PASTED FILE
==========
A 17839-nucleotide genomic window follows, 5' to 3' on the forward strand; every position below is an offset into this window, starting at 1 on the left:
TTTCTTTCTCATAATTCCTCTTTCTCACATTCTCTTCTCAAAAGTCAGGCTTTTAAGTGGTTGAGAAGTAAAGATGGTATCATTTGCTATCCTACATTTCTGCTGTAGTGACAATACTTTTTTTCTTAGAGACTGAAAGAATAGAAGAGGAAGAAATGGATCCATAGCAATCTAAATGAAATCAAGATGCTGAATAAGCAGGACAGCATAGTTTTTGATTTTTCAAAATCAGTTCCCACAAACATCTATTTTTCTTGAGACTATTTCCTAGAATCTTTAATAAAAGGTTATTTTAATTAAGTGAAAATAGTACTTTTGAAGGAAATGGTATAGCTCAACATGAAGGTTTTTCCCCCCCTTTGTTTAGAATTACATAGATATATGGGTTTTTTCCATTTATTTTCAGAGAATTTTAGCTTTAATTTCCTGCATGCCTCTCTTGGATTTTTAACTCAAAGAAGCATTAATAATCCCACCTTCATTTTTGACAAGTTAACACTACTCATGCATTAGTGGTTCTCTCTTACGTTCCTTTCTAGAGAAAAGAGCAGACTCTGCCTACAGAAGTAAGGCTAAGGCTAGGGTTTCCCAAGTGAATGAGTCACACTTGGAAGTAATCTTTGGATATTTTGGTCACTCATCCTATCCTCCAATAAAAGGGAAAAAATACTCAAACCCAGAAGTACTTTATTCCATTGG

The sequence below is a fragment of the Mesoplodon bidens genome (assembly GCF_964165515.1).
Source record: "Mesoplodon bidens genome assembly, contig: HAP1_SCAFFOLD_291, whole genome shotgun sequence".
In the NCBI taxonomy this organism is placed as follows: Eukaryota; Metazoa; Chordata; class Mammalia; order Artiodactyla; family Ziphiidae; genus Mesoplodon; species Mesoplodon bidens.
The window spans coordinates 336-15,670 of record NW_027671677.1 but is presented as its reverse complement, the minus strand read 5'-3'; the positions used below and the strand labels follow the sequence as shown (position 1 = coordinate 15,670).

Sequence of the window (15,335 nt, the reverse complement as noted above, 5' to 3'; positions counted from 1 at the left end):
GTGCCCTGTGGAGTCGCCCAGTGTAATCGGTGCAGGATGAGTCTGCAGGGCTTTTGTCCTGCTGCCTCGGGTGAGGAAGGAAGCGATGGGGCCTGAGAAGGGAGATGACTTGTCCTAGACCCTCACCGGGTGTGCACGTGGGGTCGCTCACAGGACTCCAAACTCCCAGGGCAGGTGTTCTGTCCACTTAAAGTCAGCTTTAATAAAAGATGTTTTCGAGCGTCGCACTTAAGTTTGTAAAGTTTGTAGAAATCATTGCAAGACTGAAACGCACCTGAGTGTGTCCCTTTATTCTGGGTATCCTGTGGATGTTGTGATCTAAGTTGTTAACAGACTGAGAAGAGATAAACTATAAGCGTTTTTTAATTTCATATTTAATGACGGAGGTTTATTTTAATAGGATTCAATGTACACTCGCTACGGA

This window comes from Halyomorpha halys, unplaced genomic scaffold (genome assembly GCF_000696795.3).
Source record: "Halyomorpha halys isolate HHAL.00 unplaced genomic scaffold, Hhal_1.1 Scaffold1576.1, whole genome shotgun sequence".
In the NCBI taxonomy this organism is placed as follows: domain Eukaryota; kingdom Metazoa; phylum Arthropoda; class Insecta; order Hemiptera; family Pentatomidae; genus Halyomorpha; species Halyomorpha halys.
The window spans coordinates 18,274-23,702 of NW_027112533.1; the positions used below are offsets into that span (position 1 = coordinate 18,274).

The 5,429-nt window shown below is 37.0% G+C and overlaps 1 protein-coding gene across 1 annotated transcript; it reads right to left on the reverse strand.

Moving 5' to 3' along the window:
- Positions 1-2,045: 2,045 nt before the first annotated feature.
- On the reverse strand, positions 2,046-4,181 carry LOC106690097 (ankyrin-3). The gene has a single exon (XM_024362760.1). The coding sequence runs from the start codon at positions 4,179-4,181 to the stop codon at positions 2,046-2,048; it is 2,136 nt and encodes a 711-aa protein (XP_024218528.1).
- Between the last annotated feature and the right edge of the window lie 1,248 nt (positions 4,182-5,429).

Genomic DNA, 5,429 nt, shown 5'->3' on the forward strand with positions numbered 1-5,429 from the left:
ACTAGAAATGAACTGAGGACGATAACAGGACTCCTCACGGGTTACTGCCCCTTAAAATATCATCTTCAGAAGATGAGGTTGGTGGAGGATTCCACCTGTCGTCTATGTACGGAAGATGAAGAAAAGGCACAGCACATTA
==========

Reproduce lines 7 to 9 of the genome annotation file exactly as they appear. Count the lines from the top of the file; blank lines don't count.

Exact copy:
Sequence of the window (15,335 nt, the reverse complement as noted above, 5' to 3'; positions counted from 1 at the left end):
GTGCCCTGTGGAGTCGCCCAGTGTAATCGGTGCAGGATGAGTCTGCAGGGCTTTTGTCCTGCTGCCTCGGGTGAGGAAGGAAGCGATGGGGCCTGAGAAGGGAGATGACTTGTCCTAGACCCTCACCGGGTGTGCACGTGGGGTCGCTCACAGGACTCCAAACTCCCAGGGCAGGTGTTCTGTCCACTTAAAGTCAGCTTTAATAAAAGATGTTTTCGAGCGTCGCACTTAAGTTTGTAAAGTTTGTAGAAATCATTGCAAGACTGAAACGCACCTGAGTGTGTCCCTTTATTCTGGGTATCCTGTGGATGTTGTGATCTAAGTTGTTAACAGACTGAGAAGAGATAAACTATAAGCGTTTTTTAATTTCATATTTAATGACGGAGGTTTATTTTAATAGGATTCAATGTACACTCGCTACGGA

This window comes from Halyomorpha halys, unplaced genomic scaffold (genome assembly GCF_000696795.3).